You may not want to think about this but every time you inhale, you’re breathing in air that came out of someone else’s lungs. One of my favorite ventilation quotes drives this point home. In a book titled Ventilation and Heating from 1893, John Shaw Billings wrote:
Most civilized men and women are unwilling to put on underclothing that has just been taken off by another person or to put into their mouths articles of food or drink that have recently been in other people’s mouths but they take without hesitation into their lungs air that has just come from other people’s mouths and lungs or from close contact with their soiled clothing or bodies.
Carbon dioxide to the rescue
How much of each breath you take in is “rebreathed” air? The amount of carbon dioxide (CO2) in indoor air can be a good indicator of how much air you’re rebreathing. The outdoor CO2 level is about 400 parts per million (ppm). The indoor level is the outdoor level plus whatever accumulates indoors from any carbon dioxide sources there. The two primary CO2 sources indoors are combustion and breathing.
If no one smokes indoors at your house and your combustion appliances, if any, are vented to the outdoors, then your main source of indoor CO2 is people. Our lungs are finely tuned gas-exchange organs, taking in oxygen and releasing carbon dioxide. And they do so at a regular rate because CO2 isn’t just a waste product from our metabolism. It’s also used to keep our blood slightly on the alkaline side of the pH scale (7.40 ± 0.05), and that requires not releasing too much or too little. That regularity makes it possible to correlate CO2 level with rebreathed air, which we’ll come to in the last section below. But first, let’s talk about indoor CO2 levels.
Indoor air quality is a much bigger issue than monitoring a single component of the indoor air. Carbon dioxide, however, can play an outsized role in helping to achieve good indoor air quality, especially in regards to COVID-19. Moreover, measuring the CO2 level in indoor environments that you spend time in outside your home can give you an idea of the degree of risk of aerosol transmission of COVID-19 in that space.
I’ve been monitoring the carbon dioxide levels in my home with two Awair Element indoor air quality (IAQ) monitors, one in the den and another in the master bedroom. The chart above shows the CO2 levels in my den for the last week. At the lowest point, our indoor CO2 level was the same as outdoors. This monitor doesn’t read lower than 400 ppm, and the outdoor level doesn’t go much below that these days. The highest CO2 level we experienced that week was 653 ppm. (The resolution of the Awair Element is ± 75 ppm or 10%, so don’t get too hung up on the exact number. And completely ignore the meaningless decimal.)
What’s a bad level of CO2 in the indoor air? ASHRAE, the US EPA, and other IAQ sources say 1000 ppm is the number you don’t want to exceed. Mainly, the CO2 level is used as a proxy for indoor air quality because it indicates how much air exchange you have between indoors and outdoors. Of course, particulate matter 2.5 microns or smaller (PM2.5) is an important indoor air pollutant that may get worse with more ventilation, so you can’t look at a low CO2 level and assume your IAQ is good. Likewise, you may have really low PM2.5 because of good filtration but high CO2 from poor ventilation.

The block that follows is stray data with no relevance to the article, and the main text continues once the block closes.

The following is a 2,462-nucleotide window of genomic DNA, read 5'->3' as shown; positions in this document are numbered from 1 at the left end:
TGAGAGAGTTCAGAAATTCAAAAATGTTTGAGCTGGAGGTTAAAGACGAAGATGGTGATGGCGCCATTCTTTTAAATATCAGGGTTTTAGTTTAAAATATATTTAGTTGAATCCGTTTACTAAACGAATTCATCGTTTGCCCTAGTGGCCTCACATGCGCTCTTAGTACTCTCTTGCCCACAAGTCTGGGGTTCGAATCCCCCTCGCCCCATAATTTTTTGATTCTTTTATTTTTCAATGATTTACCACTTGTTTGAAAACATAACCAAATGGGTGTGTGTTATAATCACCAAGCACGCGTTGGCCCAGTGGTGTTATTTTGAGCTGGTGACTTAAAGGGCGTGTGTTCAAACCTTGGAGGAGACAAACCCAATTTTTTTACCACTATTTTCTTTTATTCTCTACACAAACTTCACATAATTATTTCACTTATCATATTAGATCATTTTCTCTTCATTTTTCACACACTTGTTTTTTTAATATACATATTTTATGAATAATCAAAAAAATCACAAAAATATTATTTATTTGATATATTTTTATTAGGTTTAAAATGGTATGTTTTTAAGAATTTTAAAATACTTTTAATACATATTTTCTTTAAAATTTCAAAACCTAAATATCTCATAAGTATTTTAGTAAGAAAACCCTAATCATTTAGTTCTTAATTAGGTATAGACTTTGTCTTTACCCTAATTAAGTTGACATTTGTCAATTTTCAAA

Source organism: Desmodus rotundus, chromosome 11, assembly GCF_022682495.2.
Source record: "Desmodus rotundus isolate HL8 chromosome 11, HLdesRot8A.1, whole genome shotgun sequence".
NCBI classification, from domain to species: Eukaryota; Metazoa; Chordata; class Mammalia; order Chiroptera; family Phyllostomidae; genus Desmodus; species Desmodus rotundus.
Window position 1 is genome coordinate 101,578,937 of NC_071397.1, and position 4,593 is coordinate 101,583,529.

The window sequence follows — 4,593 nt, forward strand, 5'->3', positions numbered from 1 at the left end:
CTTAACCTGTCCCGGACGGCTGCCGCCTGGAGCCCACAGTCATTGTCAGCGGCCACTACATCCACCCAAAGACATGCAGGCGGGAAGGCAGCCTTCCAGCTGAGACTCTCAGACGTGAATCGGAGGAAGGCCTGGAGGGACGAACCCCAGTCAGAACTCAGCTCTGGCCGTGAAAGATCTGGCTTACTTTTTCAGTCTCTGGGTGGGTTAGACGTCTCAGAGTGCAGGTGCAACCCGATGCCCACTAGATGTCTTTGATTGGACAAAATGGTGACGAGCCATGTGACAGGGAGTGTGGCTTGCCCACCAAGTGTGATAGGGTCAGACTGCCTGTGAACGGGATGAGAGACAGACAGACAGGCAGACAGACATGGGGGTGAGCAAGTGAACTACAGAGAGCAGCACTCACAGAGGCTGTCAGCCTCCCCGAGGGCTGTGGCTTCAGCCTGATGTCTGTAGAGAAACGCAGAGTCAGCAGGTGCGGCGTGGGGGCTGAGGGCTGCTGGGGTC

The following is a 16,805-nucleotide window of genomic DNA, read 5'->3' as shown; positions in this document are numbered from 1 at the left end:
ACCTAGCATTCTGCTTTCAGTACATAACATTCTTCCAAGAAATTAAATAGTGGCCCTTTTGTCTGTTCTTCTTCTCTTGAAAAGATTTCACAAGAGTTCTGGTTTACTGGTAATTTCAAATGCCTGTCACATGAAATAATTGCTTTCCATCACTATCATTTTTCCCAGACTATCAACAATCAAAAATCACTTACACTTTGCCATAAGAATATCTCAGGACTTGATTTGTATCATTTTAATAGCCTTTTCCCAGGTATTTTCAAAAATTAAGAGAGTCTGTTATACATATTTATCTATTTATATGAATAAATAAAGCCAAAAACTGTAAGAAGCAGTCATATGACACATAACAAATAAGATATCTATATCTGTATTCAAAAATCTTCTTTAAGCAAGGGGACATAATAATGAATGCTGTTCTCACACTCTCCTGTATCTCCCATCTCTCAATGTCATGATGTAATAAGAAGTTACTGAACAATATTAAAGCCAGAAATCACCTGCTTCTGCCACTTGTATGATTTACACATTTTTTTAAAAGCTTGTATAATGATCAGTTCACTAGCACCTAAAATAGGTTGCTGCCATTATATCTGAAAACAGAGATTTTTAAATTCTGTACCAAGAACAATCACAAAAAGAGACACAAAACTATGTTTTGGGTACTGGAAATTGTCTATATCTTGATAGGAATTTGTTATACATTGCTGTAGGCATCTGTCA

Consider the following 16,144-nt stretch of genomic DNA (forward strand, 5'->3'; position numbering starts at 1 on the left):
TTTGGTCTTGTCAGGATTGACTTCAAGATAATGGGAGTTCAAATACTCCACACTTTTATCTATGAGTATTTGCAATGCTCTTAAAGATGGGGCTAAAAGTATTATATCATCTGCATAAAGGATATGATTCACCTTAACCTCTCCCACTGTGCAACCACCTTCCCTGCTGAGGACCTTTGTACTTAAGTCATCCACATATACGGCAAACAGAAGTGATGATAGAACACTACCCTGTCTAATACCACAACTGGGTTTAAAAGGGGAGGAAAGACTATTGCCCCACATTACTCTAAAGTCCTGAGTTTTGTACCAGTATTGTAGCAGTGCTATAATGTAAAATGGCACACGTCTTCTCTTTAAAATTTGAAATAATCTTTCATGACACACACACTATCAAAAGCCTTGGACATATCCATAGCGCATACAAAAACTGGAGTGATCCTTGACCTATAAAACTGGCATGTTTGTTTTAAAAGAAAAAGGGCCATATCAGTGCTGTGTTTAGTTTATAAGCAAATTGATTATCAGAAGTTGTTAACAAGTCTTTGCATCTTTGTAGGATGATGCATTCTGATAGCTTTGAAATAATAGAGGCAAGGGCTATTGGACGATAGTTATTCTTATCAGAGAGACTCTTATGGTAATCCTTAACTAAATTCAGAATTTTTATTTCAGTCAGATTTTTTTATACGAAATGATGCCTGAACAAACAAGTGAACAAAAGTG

Let’s focus just on CO2 and ventilation here. Most of your indoor CO2 above 400 ppm is from the people who occupy the space. The chart above shows when my wife and enter the den and spend time there because that’s when the CO2 level rises. When we leave the room, the CO2 level there drops. We never hit 1,000 ppm, which is great, but this is spring and we have some windows open. In winter and summer with the house closed up and no whole-house ventilation system running, CO2 levels go higher. Once I get my new Zehnder ERV installed, I expect to see the CO2 levels stay low even when the house is all closed up.
The rebreathed fraction of your indoor air
David Elfstrom, an engineer in Canada, has been posting a lot on LinkedIn and Twitter about rebreathed air. He even posted a screenshot from a spreadsheet (below) he put together that correlates the indoor CO2 level with the fraction of rebreathed air. Elfstrom used the equations in a paper from 2003 to make the connection.
For low CO2 levels, the amount of rebreathed air you inhale is low. It’s only 0.2% at 500 ppm. By 800 ppm, the highest we’ve seen in our den, the percentage of rebreathed air is up to 1%. By the time you get to 1500 ppm, 3% of every breath you take is air that was recently exhaled from someone’s lungs.
Note that I didn’t say “someone else’s” lungs because some of that rebreathed air was yours. If you’re one of only two people in the room, about half of the rebreathed fraction would be from you. With four people in the room, now 75% of the rebreathed fraction is from other people. The general conclusion is that the more people are in a room and the higher the CO2 level, the more of other people’s air you’re rebreathing.
Since we know that COVID-19 is spread mainly through aerosols that can float around in the air for hours, the amount of rebreathed air can be a determining factor of your risk for contracting this ailment. If CO2 levels are high, make sure to wear a good mask—or double mask—if you’re around people from outside your household. Otherwise, you might as well exchange underclothing.
Allison Bailes of Atlanta, Georgia, is a speaker, writer, building science consultant, and founder of Energy Vanguard. He is also the author of the Energy Vanguard Blog and is writing a book. You can follow him on Twitter at @EnergyVanguard.
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